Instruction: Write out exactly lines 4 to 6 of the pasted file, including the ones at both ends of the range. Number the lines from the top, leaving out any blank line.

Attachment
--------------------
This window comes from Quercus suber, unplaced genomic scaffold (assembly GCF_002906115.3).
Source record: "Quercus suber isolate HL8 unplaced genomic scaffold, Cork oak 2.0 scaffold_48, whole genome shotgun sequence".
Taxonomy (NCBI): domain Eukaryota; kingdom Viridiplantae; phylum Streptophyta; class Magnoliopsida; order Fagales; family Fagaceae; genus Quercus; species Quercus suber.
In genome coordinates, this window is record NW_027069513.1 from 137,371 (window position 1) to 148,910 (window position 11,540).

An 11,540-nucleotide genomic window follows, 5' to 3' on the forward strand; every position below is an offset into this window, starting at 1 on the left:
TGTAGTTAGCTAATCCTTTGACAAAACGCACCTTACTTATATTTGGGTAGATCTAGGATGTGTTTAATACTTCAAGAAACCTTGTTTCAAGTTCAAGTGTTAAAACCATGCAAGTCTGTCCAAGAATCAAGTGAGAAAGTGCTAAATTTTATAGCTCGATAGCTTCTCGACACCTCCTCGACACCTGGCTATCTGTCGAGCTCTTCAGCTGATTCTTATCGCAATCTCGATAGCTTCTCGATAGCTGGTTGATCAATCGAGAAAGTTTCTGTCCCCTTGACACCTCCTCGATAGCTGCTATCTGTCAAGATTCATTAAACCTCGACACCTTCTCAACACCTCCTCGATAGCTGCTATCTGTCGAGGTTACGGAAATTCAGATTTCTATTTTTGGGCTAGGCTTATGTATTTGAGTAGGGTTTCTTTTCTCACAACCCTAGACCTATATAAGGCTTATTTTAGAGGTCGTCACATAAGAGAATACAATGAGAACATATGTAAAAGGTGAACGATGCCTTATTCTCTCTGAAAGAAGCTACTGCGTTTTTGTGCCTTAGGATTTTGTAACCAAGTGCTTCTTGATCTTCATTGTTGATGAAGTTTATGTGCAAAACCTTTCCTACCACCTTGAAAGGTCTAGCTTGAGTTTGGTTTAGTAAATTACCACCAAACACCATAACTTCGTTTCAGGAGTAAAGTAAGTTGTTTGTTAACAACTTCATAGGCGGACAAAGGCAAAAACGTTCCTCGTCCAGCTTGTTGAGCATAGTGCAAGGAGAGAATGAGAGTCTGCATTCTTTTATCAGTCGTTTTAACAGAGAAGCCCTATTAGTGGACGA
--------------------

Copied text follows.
In genome coordinates, this window is record NW_027069513.1 from 137,371 (window position 1) to 148,910 (window position 11,540).

An 11,540-nucleotide genomic window follows, 5' to 3' on the forward strand; every position below is an offset into this window, starting at 1 on the left:
TGTAGTTAGCTAATCCTTTGACAAAACGCACCTTACTTATATTTGGGTAGATCTAGGATGTGTTTAATACTTCAAGAAACCTTGTTTCAAGTTCAAGTGTTAAAACCATGCAAGTCTGTCCAAGAATCAAGTGAGAAAGTGCTAAATTTTATAGCTCGATAGCTTCTCGACACCTCCTCGACACCTGGCTATCTGTCGAGCTCTTCAGCTGATTCTTATCGCAATCTCGATAGCTTCTCGATAGCTGGTTGATCAATCGAGAAAGTTTCTGTCCCCTTGACACCTCCTCGATAGCTGCTATCTGTCAAGATTCATTAAACCTCGACACCTTCTCAACACCTCCTCGATAGCTGCTATCTGTCGAGGTTACGGAAATTCAGATTTCTATTTTTGGGCTAGGCTTATGTATTTGAGTAGGGTTTCTTTTCTCACAACCCTAGACCTATATAAGGCTTATTTTAGAGGTCGTCACATAAGAGAATACAATGAGAACATATGTAAAAGGTGAACGATGCCTTATTCTCTCTGAAAGAAGCTACTGCGTTTTTGTGCCTTAGGATTTTGTAACCAAGTGCTTCTTGATCTTCATTGTTGATGAAGTTTATGTGCAAAACCTTTCCTACCACCTTGAAAGGTCTAGCTTGAGTTTGGTTTAGTAAATTACCACCAAACACCATAACTTCGTTTCAGGAGTAAAGTAAGTTGTTTGTTAACAACTTCATAGGCGGACAAAGGCAAAAACGTTCCTCGTCCAGCTTGTTGAGCATAGTGCAAGGAGAGAATGAGAGTCTGCATTCTTTTATCAGTCGTTTTAACAGAGAAGCCCTATTAGTGGACGA